The head of skywalk paragliders.
The 52-year-old has been in the paragliding business for almost three decades, but he is not a bit tired yet. You can say his motivation increases at the same time with experience. Arne is never too busy for any job and always gives 100%. You can meet him where it is most important. In doing so, he can sometimes seem a little hectic, but Arne lives true to the motto “get out of your comfort zone”. Self-development is what drives him, because he sees skywalk as a school for life. Arne likes to take time for people and always has an open ear, because further development is important to him for all skywalkers.
Arne, how did you get into paragliding?
While skiing, we were standing in line at the lift. Then I saw paragliders above me for the first time. I knew that I really wanted to do that and started a paragliding course with four friends in 1989.
And after that your career in the paragliding industry started?
Unfortunately not, it was a long road. I had my only crash while still in training. The instructor didn’t seem to have much idea and sent me tot he lee side. Fortunately, it was only a bruise on my spine in the end, but how to deal with it and what to learn from it? Besides the incredible euphoria for flying, I knew that you need a lot of knowledge to assess circumstances correctly. So I bought a paraglider, spent hours, days, weeks, months on the training hill and learned to handle the glider blindly. I learned to get flight time out of small hills from minimal height in the flatland, but was afraid as soon as I got too high.
In the flatland I met Armin Harich and we spent a lot of time together since then. In Greifenburg we made a glide through cloud holes. I lost my fear of the clouds and the next day I completed my first cross-country flight with him. The blockade in my head was solved, I could now fly at high altitude and loved cross-country flights in the flatland. In 1993 I supported Armin in his paragliding store, and subsequently we also held training seminars. In 1997 I started as a test pilot with Swing and got to know Manfred Kistler.
How was it for you to get started as a test pilot?
Exciting! I didn’t have much experience with extreme flight maneuvers, I hadn’t even done any SIV training before. I had to learn a lot of skills first, but thanks to my time on the training hill, I learned quickly. I still remember my first fullstall very well, but I never needed the rescue parachute.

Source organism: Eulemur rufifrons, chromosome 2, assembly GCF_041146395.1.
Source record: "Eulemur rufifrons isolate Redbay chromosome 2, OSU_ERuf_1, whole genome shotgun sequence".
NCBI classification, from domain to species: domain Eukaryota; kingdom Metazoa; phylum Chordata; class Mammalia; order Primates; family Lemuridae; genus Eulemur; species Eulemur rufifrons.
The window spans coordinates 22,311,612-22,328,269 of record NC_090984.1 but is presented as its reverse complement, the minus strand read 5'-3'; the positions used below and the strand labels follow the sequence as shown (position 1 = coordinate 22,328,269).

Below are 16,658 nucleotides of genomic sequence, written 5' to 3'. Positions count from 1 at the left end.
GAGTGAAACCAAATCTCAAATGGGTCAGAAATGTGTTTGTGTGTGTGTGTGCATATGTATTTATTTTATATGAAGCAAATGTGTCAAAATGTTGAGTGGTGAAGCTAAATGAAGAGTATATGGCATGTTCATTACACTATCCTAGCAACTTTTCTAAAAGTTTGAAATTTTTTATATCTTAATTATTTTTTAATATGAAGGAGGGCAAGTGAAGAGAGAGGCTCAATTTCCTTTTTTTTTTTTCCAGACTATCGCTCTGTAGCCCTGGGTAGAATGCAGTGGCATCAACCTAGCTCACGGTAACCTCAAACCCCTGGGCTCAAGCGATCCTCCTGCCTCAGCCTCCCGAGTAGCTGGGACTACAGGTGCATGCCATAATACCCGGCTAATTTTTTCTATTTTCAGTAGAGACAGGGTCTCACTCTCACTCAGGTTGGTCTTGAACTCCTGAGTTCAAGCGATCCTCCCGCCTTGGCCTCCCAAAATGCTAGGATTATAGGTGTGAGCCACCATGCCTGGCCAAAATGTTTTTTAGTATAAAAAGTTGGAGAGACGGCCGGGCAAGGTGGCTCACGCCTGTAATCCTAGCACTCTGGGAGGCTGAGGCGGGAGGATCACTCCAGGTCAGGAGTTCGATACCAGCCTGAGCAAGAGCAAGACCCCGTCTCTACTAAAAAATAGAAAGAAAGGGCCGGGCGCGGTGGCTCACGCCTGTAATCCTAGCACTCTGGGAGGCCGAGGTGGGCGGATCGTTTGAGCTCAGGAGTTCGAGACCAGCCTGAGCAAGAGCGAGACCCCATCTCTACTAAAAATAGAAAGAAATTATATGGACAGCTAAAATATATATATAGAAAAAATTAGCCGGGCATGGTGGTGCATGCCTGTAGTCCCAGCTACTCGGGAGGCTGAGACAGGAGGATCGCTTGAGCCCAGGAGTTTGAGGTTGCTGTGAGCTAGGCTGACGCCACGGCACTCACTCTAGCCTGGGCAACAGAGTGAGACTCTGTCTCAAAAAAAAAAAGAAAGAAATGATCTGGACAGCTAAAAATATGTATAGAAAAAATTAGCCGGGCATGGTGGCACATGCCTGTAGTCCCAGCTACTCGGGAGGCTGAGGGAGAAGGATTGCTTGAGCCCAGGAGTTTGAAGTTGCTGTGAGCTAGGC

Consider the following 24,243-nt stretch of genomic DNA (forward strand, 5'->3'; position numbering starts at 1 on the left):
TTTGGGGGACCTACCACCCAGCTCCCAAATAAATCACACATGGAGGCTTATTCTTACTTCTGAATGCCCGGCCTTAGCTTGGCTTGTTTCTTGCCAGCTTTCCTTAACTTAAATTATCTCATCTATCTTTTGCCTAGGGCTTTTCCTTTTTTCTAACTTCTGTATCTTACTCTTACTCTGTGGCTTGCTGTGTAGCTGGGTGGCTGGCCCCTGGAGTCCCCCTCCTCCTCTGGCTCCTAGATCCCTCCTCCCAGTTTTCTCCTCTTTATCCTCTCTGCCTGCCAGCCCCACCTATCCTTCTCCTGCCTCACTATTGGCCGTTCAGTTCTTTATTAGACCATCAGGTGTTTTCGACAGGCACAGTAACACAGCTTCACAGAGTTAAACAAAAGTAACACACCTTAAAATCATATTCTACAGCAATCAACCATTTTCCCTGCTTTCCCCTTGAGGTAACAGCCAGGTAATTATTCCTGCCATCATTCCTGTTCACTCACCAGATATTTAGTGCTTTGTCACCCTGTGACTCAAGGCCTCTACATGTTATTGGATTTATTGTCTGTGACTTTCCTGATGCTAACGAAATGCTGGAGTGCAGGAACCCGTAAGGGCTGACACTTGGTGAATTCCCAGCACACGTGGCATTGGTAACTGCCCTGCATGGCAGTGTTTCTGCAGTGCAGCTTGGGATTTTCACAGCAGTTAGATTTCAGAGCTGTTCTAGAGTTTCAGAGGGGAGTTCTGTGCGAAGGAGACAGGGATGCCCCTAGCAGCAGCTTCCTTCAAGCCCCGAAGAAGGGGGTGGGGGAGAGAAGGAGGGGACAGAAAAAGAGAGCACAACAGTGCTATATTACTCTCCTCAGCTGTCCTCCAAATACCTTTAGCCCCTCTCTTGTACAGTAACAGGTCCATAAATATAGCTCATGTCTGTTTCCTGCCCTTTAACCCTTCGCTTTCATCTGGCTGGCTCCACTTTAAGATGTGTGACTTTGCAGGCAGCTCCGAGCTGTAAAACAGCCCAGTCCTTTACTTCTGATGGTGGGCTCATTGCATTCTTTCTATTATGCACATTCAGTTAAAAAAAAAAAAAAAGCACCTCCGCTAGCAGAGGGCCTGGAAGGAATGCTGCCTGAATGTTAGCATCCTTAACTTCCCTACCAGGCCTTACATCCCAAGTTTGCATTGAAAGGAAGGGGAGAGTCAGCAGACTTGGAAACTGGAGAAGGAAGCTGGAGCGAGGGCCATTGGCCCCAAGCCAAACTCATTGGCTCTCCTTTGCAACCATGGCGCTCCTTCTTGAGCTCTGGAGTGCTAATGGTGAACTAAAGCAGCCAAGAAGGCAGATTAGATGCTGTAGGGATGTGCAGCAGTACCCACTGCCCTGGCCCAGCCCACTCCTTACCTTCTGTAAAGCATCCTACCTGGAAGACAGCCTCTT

What was your job in the early years of skywalk?
Since we first started with Flysurfer, I built kite bars, worked in order processing, advised end customers and packed every package myself. Later on, I worked at skywalk again as a test pilot and learned to develop kites with Jürgen Kraus. At some point I took over the management of R&D, followed by sales management and finally the management of skywalk paragliders.
Did your accident also influence your approach to glider development?
Since air is a medium in which humans are not at home, it was important for me to feel the air through the glider. As a pilot, you should know where you stand, without the glider being unstable. A big component for safety is active flying. But if the glider is too damped, the pilot may not know in which conditions he is flying.
What has been the most important product for you at skywalk so far?
I am especially happy about the X-ALPS5, because this is our first two-liner. In principle, however, every product is important, because it is always developed specifically for the target group and the pilot’s area of application. Whether it’s a MASALA, which provides a wonderful introduction to the 3rd dimension for sport-oriented pilots, a CHILI, which is a faithful companion for cross-country pilots, or the RANGE X-ALPS, which is now enjoying immense popularity throughout the market. The pilot should feel the benefit when he chooses one of our products.
Do you still have personal flying goals?
Thanks to the experience I have gained in my flying life, I enjoy every flight. It is an incredible privilege to be able to fly in my life.